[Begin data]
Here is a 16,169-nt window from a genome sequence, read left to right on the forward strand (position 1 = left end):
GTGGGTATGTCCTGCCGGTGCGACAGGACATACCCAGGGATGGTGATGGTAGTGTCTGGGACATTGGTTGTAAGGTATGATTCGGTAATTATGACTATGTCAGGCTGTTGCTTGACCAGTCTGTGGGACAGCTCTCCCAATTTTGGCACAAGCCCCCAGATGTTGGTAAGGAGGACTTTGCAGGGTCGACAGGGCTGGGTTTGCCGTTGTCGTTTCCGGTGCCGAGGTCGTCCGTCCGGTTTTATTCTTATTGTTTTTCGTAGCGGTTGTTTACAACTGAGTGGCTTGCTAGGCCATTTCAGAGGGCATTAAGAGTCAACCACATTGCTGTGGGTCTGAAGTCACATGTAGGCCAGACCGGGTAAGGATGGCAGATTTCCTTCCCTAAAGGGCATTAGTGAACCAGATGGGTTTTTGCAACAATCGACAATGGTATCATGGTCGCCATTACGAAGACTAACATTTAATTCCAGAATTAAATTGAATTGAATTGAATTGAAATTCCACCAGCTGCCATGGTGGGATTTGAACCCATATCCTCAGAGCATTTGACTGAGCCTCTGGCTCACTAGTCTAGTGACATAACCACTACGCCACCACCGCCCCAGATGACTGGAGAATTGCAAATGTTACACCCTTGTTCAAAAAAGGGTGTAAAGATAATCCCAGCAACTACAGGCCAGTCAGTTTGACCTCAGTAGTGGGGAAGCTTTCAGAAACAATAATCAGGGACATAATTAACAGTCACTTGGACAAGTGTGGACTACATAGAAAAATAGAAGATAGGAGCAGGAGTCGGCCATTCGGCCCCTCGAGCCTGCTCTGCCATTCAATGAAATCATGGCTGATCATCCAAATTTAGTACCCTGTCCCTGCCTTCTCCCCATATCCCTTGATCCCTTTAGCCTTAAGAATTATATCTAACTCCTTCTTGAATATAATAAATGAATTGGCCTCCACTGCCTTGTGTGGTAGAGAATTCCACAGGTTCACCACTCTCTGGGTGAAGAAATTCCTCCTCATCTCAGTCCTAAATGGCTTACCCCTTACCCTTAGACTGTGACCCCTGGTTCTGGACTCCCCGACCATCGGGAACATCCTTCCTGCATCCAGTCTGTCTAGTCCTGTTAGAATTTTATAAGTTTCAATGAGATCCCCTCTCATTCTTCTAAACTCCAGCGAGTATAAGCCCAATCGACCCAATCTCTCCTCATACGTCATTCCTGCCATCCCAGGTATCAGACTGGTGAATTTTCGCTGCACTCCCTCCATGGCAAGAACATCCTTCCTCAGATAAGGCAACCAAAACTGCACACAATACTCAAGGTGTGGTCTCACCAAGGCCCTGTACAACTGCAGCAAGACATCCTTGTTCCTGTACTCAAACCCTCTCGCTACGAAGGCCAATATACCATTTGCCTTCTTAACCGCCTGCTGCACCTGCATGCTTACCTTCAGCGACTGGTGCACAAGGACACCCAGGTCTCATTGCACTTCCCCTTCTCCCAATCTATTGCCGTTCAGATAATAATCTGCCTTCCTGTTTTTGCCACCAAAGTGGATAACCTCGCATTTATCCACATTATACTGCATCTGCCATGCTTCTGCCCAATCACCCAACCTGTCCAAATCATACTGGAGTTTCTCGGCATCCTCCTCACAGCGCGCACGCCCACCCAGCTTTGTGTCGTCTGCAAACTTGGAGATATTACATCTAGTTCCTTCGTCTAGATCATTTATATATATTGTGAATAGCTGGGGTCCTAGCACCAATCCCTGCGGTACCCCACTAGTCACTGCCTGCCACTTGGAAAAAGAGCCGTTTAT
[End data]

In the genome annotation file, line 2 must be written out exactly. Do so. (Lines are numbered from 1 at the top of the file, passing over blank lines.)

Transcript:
GTGGGTATGTCCTGCCGGTGCGACAGGACATACCCAGGGATGGTGATGGTAGTGTCTGGGACATTGGTTGTAAGGTATGATTCGGTAATTATGACTATGTCAGGCTGTTGCTTGACCAGTCTGTGGGACAGCTCTCCCAATTTTGGCACAAGCCCCCAGATGTTGGTAAGGAGGACTTTGCAGGGTCGACAGGGCTGGGTTTGCCGTTGTCGTTTCCGGTGCCGAGGTCGTCCGTCCGGTTTTATTCTTATTGTTTTTCGTAGCGGTTGTTTACAACTGAGTGGCTTGCTAGGCCATTTCAGAGGGCATTAAGAGTCAACCACATTGCTGTGGGTCTGAAGTCACATGTAGGCCAGACCGGGTAAGGATGGCAGATTTCCTTCCCTAAAGGGCATTAGTGAACCAGATGGGTTTTTGCAACAATCGACAATGGTATCATGGTCGCCATTACGAAGACTAACATTTAATTCCAGAATTAAATTGAATTGAATTGAATTGAAATTCCACCAGCTGCCATGGTGGGATTTGAACCCATATCCTCAGAGCATTTGACTGAGCCTCTGGCTCACTAGTCTAGTGACATAACCACTACGCCACCACCGCCCCAGATGACTGGAGAATTGCAAATGTTACACCCTTGTTCAAAAAAGGGTGTAAAGATAATCCCAGCAACTACAGGCCAGTCAGTTTGACCTCAGTAGTGGGGAAGCTTTCAGAAACAATAATCAGGGACATAATTAACAGTCACTTGGACAAGTGTGGACTACATAGAAAAATAGAAGATAGGAGCAGGAGTCGGCCATTCGGCCCCTCGAGCCTGCTCTGCCATTCAATGAAATCATGGCTGATCATCCAAATTTAGTACCCTGTCCCTGCCTTCTCCCCATATCCCTTGATCCCTTTAGCCTTAAGAATTATATCTAACTCCTTCTTGAATATAATAAATGAATTGGCCTCCACTGCCTTGTGTGGTAGAGAATTCCACAGGTTCACCACTCTCTGGGTGAAGAAATTCCTCCTCATCTCAGTCCTAAATGGCTTACCCCTTACCCTTAGACTGTGACCCCTGGTTCTGGACTCCCCGACCATCGGGAACATCCTTCCTGCATCCAGTCTGTCTAGTCCTGTTAGAATTTTATAAGTTTCAATGAGATCCCCTCTCATTCTTCTAAACTCCAGCGAGTATAAGCCCAATCGACCCAATCTCTCCTCATACGTCATTCCTGCCATCCCAGGTATCAGACTGGTGAATTTTCGCTGCACTCCCTCCATGGCAAGAACATCCTTCCTCAGATAAGGCAACCAAAACTGCACACAATACTCAAGGTGTGGTCTCACCAAGGCCCTGTACAACTGCAGCAAGACATCCTTGTTCCTGTACTCAAACCCTCTCGCTACGAAGGCCAATATACCATTTGCCTTCTTAACCGCCTGCTGCACCTGCATGCTTACCTTCAGCGACTGGTGCACAAGGACACCCAGGTCTCATTGCACTTCCCCTTCTCCCAATCTATTGCCGTTCAGATAATAATCTGCCTTCCTGTTTTTGCCACCAAAGTGGATAACCTCGCATTTATCCACATTATACTGCATCTGCCATGCTTCTGCCCAATCACCCAACCTGTCCAAATCATACTGGAGTTTCTCGGCATCCTCCTCACAGCGCGCACGCCCACCCAGCTTTGTGTCGTCTGCAAACTTGGAGATATTACATCTAGTTCCTTCGTCTAGATCATTTATATATATTGTGAATAGCTGGGGTCCTAGCACCAATCCCTGCGGTACCCCACTAGTCACTGCCTGCCACTTGGAAAAAGAGCCGTTTAT